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I need to optimize a SELECT statement but SQL Server always does an index scan instead of a seek. This is the query which, of course, is in a stored procedure:

CREATE PROCEDURE dbo.something
  @Status INT = NULL,
  @IsUserGotAnActiveDirectoryUser BIT = NULL    
AS

    SELECT [IdNumber], [Code], [Status], [Sex], 
           [FirstName], [LastName], [Profession], 
           [BirthDate], [HireDate], [ActiveDirectoryUser]
    FROM Employee
    WHERE (@Status IS NULL OR [Status] = @Status)
    AND 
    (
      @IsUserGotAnActiveDirectoryUser IS NULL 
      OR 
      (
        @IsUserGotAnActiveDirectoryUser IS NOT NULL AND       
        (
          @IsUserGotAnActiveDirectoryUser = 1 AND ActiveDirectoryUser <> ''
        )
        OR
        (
          @IsUserGotAnActiveDirectoryUser = 0 AND ActiveDirectoryUser = ''
        )
      )
    )

And this is the index:

CREATE INDEX not_relevent ON dbo.Employee
(
    [Status] DESC,
    [ActiveDirectoryUser] ASC
)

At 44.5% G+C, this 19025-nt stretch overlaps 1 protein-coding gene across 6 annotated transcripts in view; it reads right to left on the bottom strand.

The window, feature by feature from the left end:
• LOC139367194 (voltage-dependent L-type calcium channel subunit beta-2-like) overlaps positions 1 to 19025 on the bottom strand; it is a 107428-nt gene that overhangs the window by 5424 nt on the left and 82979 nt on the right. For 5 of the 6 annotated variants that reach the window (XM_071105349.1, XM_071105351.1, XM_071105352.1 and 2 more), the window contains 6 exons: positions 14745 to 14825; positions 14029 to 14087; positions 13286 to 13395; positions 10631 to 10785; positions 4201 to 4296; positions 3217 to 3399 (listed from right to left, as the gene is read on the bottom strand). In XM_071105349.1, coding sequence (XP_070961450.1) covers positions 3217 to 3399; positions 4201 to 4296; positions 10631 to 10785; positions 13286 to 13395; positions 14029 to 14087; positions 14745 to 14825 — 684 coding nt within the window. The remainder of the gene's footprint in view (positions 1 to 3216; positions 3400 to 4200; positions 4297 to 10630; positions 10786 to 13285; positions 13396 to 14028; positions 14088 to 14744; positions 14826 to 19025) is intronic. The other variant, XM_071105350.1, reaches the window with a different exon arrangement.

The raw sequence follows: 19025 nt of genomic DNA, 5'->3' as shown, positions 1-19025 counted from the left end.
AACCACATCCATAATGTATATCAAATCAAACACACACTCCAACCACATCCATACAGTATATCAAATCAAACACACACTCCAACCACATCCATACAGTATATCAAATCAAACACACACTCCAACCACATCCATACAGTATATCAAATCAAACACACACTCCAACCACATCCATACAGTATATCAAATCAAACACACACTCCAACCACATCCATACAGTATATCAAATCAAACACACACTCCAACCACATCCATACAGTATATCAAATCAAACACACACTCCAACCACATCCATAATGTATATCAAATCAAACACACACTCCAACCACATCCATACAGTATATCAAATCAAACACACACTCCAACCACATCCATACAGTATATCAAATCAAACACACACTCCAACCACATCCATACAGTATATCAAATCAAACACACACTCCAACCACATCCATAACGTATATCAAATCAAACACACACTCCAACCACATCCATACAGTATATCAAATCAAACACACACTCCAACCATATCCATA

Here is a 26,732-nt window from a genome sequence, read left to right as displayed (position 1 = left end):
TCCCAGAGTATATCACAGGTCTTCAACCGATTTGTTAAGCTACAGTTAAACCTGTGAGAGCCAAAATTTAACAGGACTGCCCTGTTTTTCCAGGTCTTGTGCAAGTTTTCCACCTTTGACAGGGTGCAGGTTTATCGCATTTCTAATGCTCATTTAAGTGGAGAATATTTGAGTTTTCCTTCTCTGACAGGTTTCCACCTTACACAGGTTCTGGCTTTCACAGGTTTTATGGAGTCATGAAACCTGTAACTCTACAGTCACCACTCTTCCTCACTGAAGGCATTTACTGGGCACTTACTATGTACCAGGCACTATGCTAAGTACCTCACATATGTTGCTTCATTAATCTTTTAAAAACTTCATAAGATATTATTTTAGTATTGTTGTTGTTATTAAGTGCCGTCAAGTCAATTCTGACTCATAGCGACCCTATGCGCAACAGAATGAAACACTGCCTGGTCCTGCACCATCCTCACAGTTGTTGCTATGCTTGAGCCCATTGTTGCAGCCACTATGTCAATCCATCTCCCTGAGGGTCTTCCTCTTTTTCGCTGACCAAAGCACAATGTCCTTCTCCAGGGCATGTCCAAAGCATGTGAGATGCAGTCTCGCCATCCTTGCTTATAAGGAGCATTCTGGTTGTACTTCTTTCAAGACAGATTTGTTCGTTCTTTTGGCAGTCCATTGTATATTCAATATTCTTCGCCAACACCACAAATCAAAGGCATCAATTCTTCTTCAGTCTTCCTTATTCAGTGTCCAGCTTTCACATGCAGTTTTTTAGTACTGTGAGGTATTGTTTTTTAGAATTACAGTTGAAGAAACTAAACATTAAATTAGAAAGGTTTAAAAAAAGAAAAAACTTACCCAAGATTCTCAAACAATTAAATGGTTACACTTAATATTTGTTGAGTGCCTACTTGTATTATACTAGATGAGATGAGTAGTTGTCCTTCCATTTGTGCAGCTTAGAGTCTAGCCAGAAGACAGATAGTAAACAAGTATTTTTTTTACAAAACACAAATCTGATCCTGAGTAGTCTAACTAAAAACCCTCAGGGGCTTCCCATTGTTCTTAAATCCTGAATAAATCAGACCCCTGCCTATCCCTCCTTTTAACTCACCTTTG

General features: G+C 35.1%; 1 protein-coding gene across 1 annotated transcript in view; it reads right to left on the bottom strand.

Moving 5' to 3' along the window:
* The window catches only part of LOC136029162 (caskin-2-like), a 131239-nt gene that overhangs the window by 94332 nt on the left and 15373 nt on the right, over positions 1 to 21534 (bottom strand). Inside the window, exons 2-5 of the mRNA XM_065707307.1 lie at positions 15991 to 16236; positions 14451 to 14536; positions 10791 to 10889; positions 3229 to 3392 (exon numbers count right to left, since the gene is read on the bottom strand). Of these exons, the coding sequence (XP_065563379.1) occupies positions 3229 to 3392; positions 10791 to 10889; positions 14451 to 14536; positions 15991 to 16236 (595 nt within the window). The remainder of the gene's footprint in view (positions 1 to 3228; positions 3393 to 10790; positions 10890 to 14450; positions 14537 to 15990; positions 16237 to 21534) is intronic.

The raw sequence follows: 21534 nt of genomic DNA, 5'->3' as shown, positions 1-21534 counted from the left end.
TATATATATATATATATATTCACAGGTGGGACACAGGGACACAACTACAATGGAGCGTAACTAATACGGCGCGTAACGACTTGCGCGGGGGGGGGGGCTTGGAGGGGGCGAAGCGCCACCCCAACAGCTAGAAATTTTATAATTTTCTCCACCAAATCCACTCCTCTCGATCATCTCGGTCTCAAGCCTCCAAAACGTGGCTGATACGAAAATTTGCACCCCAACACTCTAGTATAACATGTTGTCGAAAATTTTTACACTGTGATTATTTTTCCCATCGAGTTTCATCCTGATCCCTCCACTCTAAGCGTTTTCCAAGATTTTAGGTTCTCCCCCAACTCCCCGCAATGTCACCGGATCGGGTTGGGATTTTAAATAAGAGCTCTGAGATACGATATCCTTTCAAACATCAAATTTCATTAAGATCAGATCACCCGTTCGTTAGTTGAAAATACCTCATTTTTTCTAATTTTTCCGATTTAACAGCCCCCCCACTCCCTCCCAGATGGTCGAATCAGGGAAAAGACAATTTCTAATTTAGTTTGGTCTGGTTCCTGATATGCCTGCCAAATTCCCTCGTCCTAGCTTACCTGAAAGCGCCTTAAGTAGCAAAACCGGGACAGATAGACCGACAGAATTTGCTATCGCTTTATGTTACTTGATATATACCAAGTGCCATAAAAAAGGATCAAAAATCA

INCLUDE (...all the other columns in the table...); 

The plan:

Plan picture

Why did SQL Server choose a scan? How can I fix it?

Column definitions:

[Status] int NOT NULL
[ActiveDirectoryUser] VARCHAR(50) NOT NULL

Status parameters can be:

NULL: all status,
1: Status= 1 (Active employees)
2: Status = 2 (Inactive employees)

IsUserGotAnActiveDirectoryUser can be:

NULL: All employees
0: ActiveDirectoryUser is empty for that employee
1: ActiveDirectoryUser  got a valid value (not null and not empty)
share|improve this question
    
Can you post the actual execution plan somewhere (not a picture of it, but the .sqlplan file in XML form)? My guess is you altered the procedure but did not actually get a new compilation at the statement level. Can you change some text of the query (like adding the schema prefix to the table name), and then pass in a valid value for @Status? – Aaron Bertrand Jan 29 at 21:56
1  
Also index definition begs the question - why is the key on Status DESC? How many values are there for Status, what are they (if the number is small), and is each value represented roughly equally? Show us the output of SELECT TOP (20) [Status], c = COUNT(*) FROM dbo.Employee GROUP BY [Status] ORDER BY c DESC; – Aaron Bertrand Jan 29 at 22:08
up vote 11 down vote accepted

I don't think the scan is caused by a search for an empty string (and while you could add a filtered index for that case, it will only help very specific variations of the query). You are more likely a victim of parameter sniffing and a single plan not optimized for all of the various combinations of parameters (and parameter values) that you will be providing to this query.